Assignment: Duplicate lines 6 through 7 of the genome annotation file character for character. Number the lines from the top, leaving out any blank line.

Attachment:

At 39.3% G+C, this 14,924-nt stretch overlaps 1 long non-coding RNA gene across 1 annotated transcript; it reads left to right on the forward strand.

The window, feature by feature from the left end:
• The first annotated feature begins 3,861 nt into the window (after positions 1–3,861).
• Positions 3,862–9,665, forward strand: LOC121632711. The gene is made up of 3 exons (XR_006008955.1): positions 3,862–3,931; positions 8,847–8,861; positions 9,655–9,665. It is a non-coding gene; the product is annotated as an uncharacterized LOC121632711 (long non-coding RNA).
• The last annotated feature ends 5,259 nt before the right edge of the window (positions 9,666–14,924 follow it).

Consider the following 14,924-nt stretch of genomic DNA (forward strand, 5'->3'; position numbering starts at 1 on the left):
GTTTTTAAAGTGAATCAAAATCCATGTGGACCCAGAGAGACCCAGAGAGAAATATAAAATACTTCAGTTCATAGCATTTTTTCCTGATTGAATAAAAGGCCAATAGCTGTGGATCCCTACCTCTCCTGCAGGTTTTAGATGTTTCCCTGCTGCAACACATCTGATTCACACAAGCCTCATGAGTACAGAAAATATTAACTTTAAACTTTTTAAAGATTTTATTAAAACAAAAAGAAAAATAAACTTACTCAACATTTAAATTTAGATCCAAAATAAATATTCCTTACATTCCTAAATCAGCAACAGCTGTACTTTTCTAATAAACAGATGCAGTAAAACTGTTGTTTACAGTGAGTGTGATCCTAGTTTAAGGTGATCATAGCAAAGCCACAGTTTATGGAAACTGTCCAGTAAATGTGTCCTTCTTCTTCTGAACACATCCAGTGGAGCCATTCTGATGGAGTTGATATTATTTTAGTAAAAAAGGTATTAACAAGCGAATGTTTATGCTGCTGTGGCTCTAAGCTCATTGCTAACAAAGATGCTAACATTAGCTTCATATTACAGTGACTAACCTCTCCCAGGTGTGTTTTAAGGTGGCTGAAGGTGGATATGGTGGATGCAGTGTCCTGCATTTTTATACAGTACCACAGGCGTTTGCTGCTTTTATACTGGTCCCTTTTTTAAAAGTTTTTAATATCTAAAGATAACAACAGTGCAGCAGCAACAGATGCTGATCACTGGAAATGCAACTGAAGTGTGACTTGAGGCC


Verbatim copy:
Consider the following 14,924-nt stretch of genomic DNA (forward strand, 5'->3'; position numbering starts at 1 on the left):
GTTTTTAAAGTGAATCAAAATCCATGTGGACCCAGAGAGACCCAGAGAGAAATATAAAATACTTCAGTTCATAGCATTTTTTCCTGATTGAATAAAAGGCCAATAGCTGTGGATCCCTACCTCTCCTGCAGGTTTTAGATGTTTCCCTGCTGCAACACATCTGATTCACACAAGCCTCATGAGTACAGAAAATATTAACTTTAAACTTTTTAAAGATTTTATTAAAACAAAAAGAAAAATAAACTTACTCAACATTTAAATTTAGATCCAAAATAAATATTCCTTACATTCCTAAATCAGCAACAGCTGTACTTTTCTAATAAACAGATGCAGTAAAACTGTTGTTTACAGTGAGTGTGATCCTAGTTTAAGGTGATCATAGCAAAGCCACAGTTTATGGAAACTGTCCAGTAAATGTGTCCTTCTTCTTCTGAACACATCCAGTGGAGCCATTCTGATGGAGTTGATATTATTTTAGTAAAAAAGGTATTAACAAGCGAATGTTTATGCTGCTGTGGCTCTAAGCTCATTGCTAACAAAGATGCTAACATTAGCTTCATATTACAGTGACTAACCTCTCCCAGGTGTGTTTTAAGGTGGCTGAAGGTGGATATGGTGGATGCAGTGTCCTGCATTTTTATACAGTACCACAGGCGTTTGCTGCTTTTATACTGGTCCCTTTTTTAAAAGTTTTTAATATCTAAAGATAACAACAGTGCAGCAGCAACAGATGCTGATCACTGGAAATGCAACTGAAGTGTGACTTGAGGCC